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Clinical Images  |   August 2013
Fibrous Dysplasia of the Craniofacial Bones
Author Notes
  • From the Department of Otorhinolaryngology—Head and Neck Surgery, Tri-Service General Hospital, National Defense Medical Center in Taipei, Taiwan. Dr Lai is also associated with the Department of Otolaryngology–Head and Neck Surgery, Taichung Armed Forces General Hospital in Taichung, Taiwan 
  • Address correspondence to Jih-Chin Lee, MD, Department of Otorhinolaryngology—Head and Neck Surgery, Tri-Service General Hospital, No 325, Sec 2, Chenggong Rd, Neihu District, Taipei City 114, Taiwan (Republic of China). E-mail: doc30450@gmail.com  
Article Information
Imaging / Neuromusculoskeletal Disorders / Clinical Images
Clinical Images   |   August 2013
Fibrous Dysplasia of the Craniofacial Bones
The Journal of the American Osteopathic Association, August 2013, Vol. 113, 641. doi:10.7556/jaoa.2013.027
The Journal of the American Osteopathic Association, August 2013, Vol. 113, 641. doi:10.7556/jaoa.2013.027
An elderly woman presented with a history of slow and progressive facial asymmetry since childhood. Physical examination revealed painless right facial enlargement involving the soft tissue and bony structures of the maxilla and mandible (image A). A plain radiograph revealed hazy radiopacities with a ground glass appearance (image B), suggestive of polyostotic fibrous dysplasia (FD). Transoral excisional biopsy revealed fibrous stroma in which spicules of disconnected woven bone were noted, confirming the diagnosis of polyostotic FD. The patient was treated with 70 mg of alendronate once weekly to improve bone density, decrease the diameter of the lesion, and decrease pain scores. At 30-month follow-up, no other complaints were reported, and the craniofacial FD was smaller.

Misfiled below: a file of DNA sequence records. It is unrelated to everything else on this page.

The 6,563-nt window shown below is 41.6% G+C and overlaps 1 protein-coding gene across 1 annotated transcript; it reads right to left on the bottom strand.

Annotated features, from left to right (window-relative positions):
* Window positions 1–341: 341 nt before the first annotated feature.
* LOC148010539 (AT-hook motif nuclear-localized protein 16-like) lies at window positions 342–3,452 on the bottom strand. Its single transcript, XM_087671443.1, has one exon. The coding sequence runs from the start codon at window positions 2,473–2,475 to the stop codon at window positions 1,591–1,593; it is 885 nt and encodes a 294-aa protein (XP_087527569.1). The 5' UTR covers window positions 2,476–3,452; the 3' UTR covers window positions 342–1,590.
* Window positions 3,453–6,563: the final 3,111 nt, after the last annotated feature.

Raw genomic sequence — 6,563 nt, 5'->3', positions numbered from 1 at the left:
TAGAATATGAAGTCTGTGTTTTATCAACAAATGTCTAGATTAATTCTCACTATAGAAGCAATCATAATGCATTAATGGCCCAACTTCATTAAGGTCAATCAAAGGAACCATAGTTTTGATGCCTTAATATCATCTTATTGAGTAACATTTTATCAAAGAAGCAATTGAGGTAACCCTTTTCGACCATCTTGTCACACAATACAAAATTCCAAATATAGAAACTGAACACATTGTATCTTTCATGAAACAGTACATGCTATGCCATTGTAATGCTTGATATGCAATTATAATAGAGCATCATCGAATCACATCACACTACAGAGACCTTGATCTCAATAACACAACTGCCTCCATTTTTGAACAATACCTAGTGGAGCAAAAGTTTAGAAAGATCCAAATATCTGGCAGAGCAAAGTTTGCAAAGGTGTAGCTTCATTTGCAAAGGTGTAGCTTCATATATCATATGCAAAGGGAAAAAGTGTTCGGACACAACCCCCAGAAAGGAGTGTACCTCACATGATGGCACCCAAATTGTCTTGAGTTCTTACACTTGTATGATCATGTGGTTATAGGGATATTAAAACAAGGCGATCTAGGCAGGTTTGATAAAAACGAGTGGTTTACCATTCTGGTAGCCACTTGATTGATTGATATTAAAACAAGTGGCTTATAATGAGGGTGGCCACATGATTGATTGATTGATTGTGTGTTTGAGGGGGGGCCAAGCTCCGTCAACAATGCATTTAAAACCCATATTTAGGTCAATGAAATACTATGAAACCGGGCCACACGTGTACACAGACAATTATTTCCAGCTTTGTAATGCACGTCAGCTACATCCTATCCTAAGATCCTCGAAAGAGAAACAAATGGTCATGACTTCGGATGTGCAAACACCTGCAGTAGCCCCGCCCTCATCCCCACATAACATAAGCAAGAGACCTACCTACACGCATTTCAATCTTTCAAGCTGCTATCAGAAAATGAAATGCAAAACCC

Craniofacial FD masses are almost exclusively unilateral; the maxilla and mandible are most frequently affected followed by the frontal, parietal, and occipital bones.1 Although approximately 1% of craniofacial FD cases carry a risk of malignant transformation, it typically follows a benign and indolent course of bone malformation.2 Bisphosphonate therapy may be useful in treating patients for refractory pain. Immediate surgical care may be necessary for patients with rapid growth, new sensory changes, or auditory or visual disturbances.3 
   Financial Disclosures: None reported.
 
References
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Leet AI, Collins MT. Current approach to fibrous dysplasia of bone and McCune-Albright syndrome. J Child Orthop. 2007;1(1):3-17. doi:10.1007/s11832-007-0006-8. [CrossRef] [PubMed]
Lee JS, Fitzgibbon EJ, Chen YRet al. Clinical guidelines for the management of craniofacial fibrous dysplasia. Orphanet J Rare Dis. 2012;7(suppl 1):S2. doi:10.1186/1750-1172-7-S1-S2. [CrossRef] [PubMed]